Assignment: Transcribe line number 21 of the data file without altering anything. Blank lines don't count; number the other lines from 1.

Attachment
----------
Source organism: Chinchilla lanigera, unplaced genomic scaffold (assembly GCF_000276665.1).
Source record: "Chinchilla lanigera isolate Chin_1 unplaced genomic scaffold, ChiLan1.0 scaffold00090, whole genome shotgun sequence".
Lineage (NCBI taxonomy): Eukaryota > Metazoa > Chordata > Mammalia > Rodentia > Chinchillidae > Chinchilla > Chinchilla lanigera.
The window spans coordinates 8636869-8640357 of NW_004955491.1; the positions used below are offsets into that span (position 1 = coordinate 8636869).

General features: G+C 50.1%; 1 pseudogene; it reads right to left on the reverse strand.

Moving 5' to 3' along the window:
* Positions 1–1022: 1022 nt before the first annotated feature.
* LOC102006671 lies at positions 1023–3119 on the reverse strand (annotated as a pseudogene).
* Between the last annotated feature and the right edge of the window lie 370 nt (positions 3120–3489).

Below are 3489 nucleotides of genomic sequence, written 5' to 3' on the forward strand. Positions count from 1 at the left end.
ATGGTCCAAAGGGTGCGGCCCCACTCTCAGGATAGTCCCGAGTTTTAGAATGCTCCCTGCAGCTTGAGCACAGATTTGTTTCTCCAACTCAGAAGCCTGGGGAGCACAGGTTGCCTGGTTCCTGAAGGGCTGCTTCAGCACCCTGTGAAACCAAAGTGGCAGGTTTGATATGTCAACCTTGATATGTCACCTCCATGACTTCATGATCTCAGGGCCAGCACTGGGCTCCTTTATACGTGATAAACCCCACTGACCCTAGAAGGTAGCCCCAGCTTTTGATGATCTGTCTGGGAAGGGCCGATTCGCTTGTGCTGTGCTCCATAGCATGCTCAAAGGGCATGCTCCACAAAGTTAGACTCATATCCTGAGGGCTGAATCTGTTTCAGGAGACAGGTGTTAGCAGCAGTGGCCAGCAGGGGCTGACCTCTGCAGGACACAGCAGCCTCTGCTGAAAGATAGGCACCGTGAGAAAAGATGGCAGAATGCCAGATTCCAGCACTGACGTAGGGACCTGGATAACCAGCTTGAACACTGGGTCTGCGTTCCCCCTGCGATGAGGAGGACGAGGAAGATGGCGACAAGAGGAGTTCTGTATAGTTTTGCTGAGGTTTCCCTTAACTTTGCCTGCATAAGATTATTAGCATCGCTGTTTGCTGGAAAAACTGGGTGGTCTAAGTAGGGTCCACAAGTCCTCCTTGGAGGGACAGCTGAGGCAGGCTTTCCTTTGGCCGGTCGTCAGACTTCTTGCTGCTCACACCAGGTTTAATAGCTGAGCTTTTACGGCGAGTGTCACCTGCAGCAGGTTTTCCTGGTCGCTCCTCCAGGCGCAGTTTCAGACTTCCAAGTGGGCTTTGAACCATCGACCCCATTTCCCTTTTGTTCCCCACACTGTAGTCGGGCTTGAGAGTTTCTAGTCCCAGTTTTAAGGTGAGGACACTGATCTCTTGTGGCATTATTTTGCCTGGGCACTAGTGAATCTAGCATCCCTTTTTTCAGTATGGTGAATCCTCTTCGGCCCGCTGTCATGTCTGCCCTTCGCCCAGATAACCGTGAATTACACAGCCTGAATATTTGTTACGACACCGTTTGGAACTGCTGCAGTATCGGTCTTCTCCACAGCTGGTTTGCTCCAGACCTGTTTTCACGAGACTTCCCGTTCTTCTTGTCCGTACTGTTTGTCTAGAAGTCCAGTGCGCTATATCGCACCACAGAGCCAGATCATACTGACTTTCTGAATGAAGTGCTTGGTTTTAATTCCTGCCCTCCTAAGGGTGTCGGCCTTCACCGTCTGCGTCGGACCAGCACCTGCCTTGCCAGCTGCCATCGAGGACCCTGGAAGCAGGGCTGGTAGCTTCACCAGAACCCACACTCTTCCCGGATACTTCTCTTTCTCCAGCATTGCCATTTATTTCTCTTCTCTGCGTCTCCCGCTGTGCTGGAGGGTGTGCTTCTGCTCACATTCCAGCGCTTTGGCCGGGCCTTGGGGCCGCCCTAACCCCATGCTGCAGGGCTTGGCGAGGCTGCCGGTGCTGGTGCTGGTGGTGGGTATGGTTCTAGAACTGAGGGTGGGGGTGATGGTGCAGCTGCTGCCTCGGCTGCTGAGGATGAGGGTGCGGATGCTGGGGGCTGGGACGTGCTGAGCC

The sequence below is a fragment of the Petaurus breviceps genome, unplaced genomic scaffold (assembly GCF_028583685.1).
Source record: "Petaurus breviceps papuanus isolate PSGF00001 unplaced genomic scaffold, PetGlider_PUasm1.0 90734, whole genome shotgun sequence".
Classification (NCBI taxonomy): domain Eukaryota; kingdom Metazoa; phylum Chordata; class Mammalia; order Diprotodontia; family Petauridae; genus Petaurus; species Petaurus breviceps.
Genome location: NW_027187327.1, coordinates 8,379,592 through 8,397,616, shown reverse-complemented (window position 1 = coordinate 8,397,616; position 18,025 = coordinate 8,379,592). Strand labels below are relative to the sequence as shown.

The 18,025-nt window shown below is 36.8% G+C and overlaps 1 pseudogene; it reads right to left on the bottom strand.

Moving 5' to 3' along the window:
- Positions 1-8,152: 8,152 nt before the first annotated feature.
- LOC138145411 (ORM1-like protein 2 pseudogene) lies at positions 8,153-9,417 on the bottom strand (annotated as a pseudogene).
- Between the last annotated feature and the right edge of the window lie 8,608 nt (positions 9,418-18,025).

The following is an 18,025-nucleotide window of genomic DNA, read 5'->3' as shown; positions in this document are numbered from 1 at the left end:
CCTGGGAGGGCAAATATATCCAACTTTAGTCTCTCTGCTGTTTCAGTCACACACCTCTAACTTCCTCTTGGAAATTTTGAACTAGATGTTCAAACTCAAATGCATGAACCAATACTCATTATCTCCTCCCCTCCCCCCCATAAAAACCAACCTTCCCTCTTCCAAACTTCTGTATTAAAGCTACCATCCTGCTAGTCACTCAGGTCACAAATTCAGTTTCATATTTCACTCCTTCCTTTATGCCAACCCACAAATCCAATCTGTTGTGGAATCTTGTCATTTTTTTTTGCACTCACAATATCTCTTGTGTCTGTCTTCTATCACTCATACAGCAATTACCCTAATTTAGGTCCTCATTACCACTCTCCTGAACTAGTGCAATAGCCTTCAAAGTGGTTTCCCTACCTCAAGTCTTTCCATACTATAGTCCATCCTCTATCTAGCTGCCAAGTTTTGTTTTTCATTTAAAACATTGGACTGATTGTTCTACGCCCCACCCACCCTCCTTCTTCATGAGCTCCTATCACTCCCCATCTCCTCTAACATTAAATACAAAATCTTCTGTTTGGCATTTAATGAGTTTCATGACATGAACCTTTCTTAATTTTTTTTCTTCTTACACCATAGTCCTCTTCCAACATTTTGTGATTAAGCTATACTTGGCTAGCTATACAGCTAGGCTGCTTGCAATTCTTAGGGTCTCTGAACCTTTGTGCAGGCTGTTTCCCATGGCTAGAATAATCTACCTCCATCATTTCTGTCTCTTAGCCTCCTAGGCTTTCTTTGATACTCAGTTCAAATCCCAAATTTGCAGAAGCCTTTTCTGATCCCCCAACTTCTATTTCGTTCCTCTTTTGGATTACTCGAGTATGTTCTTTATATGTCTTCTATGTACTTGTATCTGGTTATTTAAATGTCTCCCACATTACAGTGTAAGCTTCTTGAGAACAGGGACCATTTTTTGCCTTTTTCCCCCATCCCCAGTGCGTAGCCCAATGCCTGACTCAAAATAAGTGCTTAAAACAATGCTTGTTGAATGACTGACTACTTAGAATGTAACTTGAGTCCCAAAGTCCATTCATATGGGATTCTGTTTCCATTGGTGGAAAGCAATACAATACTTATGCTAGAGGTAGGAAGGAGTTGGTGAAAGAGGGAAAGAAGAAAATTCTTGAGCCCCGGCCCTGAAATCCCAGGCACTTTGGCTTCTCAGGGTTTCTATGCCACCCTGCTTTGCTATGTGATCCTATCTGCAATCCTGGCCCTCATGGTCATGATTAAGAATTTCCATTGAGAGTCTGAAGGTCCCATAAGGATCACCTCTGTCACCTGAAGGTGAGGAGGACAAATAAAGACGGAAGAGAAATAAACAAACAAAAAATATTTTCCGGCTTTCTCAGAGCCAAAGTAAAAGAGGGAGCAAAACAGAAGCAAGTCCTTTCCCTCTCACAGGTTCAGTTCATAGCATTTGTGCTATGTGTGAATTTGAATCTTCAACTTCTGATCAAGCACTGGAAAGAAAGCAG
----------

The following is an 18,025-nucleotide window of genomic DNA, read 5'->3' as shown; positions in this document are numbered from 1 at the left end: